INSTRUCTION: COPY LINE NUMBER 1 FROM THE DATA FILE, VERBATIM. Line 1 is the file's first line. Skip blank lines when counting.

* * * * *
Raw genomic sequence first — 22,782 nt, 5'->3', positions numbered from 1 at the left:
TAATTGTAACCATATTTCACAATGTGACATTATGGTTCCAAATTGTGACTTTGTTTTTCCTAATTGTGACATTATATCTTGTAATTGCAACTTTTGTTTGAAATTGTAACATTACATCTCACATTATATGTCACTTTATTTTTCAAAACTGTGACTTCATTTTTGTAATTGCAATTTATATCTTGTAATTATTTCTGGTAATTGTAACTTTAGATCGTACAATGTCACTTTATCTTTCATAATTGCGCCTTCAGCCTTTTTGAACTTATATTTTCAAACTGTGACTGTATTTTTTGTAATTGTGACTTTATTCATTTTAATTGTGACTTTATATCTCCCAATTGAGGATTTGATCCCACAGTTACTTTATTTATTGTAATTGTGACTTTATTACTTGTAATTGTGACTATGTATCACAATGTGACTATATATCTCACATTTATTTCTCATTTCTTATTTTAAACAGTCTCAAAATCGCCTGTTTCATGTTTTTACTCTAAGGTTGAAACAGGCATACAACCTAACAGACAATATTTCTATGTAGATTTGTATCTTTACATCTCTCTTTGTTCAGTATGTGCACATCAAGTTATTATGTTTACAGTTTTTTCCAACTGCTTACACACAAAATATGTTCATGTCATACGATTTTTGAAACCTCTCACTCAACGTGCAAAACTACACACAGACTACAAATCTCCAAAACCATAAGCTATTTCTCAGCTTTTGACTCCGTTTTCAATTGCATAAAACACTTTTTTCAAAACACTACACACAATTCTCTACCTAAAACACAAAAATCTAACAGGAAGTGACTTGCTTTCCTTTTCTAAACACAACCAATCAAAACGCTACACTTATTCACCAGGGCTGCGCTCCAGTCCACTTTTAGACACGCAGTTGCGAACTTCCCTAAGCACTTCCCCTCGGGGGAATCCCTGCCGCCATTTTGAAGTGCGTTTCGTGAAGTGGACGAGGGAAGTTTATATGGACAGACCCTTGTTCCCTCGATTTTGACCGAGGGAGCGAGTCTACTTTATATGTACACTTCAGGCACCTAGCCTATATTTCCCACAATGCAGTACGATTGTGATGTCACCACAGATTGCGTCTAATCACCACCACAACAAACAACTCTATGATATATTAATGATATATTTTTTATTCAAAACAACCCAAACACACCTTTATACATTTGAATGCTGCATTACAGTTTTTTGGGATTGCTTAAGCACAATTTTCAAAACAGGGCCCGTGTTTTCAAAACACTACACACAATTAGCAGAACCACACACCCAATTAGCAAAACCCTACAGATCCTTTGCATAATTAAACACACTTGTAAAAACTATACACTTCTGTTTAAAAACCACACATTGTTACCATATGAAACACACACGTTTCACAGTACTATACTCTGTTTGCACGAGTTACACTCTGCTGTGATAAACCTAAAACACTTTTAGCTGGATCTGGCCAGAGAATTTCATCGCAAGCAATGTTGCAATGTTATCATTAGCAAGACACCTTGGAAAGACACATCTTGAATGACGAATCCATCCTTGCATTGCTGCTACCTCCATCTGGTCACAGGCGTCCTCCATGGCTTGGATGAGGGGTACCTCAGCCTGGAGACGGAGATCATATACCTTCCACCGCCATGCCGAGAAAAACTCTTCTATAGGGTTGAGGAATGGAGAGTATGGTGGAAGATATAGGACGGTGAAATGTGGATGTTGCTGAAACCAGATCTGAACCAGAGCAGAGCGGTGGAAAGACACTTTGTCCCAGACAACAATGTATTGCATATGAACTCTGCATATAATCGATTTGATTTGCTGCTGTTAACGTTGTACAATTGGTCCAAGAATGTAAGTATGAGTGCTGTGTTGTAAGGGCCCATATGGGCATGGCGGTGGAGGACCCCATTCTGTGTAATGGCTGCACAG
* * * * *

Raw genomic sequence first — 22,782 nt, 5'->3', positions numbered from 1 at the left: